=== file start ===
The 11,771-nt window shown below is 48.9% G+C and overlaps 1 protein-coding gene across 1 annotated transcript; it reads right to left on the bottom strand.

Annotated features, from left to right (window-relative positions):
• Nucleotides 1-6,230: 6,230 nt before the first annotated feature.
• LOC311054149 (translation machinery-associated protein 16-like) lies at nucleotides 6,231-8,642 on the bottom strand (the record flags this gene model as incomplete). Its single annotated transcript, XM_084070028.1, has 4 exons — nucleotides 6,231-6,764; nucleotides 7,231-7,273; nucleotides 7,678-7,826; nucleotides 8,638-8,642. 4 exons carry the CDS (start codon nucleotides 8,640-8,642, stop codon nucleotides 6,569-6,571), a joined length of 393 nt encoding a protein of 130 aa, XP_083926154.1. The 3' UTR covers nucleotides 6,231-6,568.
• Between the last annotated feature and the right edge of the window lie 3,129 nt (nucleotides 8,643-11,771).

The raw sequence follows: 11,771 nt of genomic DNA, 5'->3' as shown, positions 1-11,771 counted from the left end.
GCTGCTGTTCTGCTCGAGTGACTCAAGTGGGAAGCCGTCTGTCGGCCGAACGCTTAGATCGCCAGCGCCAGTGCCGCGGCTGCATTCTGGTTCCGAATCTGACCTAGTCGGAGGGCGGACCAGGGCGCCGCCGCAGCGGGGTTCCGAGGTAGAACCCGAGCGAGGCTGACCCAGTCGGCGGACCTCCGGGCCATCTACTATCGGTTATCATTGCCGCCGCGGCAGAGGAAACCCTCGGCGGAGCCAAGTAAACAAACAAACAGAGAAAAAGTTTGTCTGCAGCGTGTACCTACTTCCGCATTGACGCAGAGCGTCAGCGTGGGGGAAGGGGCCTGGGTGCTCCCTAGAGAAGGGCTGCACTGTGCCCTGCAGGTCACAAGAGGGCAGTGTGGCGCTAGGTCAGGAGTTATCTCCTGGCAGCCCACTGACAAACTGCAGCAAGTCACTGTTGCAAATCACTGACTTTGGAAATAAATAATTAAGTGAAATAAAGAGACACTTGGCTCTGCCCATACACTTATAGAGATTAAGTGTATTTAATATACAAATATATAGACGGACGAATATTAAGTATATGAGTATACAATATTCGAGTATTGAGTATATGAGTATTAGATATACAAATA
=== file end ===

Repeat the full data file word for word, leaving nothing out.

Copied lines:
The 11,771-nt window shown below is 48.9% G+C and overlaps 1 protein-coding gene across 1 annotated transcript; it reads right to left on the bottom strand.

Annotated features, from left to right (window-relative positions):
• Nucleotides 1-6,230: 6,230 nt before the first annotated feature.
• LOC311054149 (translation machinery-associated protein 16-like) lies at nucleotides 6,231-8,642 on the bottom strand (the record flags this gene model as incomplete). Its single annotated transcript, XM_084070028.1, has 4 exons — nucleotides 6,231-6,764; nucleotides 7,231-7,273; nucleotides 7,678-7,826; nucleotides 8,638-8,642. 4 exons carry the CDS (start codon nucleotides 8,640-8,642, stop codon nucleotides 6,569-6,571), a joined length of 393 nt encoding a protein of 130 aa, XP_083926154.1. The 3' UTR covers nucleotides 6,231-6,568.
• Between the last annotated feature and the right edge of the window lie 3,129 nt (nucleotides 8,643-11,771).

The raw sequence follows: 11,771 nt of genomic DNA, 5'->3' as shown, positions 1-11,771 counted from the left end.
GCTGCTGTTCTGCTCGAGTGACTCAAGTGGGAAGCCGTCTGTCGGCCGAACGCTTAGATCGCCAGCGCCAGTGCCGCGGCTGCATTCTGGTTCCGAATCTGACCTAGTCGGAGGGCGGACCAGGGCGCCGCCGCAGCGGGGTTCCGAGGTAGAACCCGAGCGAGGCTGACCCAGTCGGCGGACCTCCGGGCCATCTACTATCGGTTATCATTGCCGCCGCGGCAGAGGAAACCCTCGGCGGAGCCAAGTAAACAAACAAACAGAGAAAAAGTTTGTCTGCAGCGTGTACCTACTTCCGCATTGACGCAGAGCGTCAGCGTGGGGGAAGGGGCCTGGGTGCTCCCTAGAGAAGGGCTGCACTGTGCCCTGCAGGTCACAAGAGGGCAGTGTGGCGCTAGGTCAGGAGTTATCTCCTGGCAGCCCACTGACAAACTGCAGCAAGTCACTGTTGCAAATCACTGACTTTGGAAATAAATAATTAAGTGAAATAAAGAGACACTTGGCTCTGCCCATACACTTATAGAGATTAAGTGTATTTAATATACAAATATATAGACGGACGAATATTAAGTATATGAGTATACAATATTCGAGTATTGAGTATATGAGTATTAGATATACAAATA